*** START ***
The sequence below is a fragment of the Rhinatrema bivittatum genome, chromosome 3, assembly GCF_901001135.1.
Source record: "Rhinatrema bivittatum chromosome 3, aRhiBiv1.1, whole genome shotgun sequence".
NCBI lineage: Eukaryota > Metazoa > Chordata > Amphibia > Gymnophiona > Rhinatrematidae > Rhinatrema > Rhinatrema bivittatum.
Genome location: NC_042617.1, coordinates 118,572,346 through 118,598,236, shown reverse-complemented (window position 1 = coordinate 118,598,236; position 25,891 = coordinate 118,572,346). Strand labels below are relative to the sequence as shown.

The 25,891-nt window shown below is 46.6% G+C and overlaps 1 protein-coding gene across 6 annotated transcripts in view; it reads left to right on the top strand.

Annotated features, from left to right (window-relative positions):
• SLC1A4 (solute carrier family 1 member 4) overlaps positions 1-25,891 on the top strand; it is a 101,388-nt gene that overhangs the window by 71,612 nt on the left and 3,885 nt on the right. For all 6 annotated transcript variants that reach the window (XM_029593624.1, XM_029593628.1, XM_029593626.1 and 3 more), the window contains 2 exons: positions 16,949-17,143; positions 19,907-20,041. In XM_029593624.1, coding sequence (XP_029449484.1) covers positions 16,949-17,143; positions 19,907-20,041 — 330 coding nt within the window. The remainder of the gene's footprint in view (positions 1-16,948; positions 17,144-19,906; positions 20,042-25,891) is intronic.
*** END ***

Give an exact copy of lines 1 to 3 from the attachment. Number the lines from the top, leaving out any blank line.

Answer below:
The sequence below is a fragment of the Rhinatrema bivittatum genome, chromosome 3, assembly GCF_901001135.1.
Source record: "Rhinatrema bivittatum chromosome 3, aRhiBiv1.1, whole genome shotgun sequence".
NCBI lineage: Eukaryota > Metazoa > Chordata > Amphibia > Gymnophiona > Rhinatrematidae > Rhinatrema > Rhinatrema bivittatum.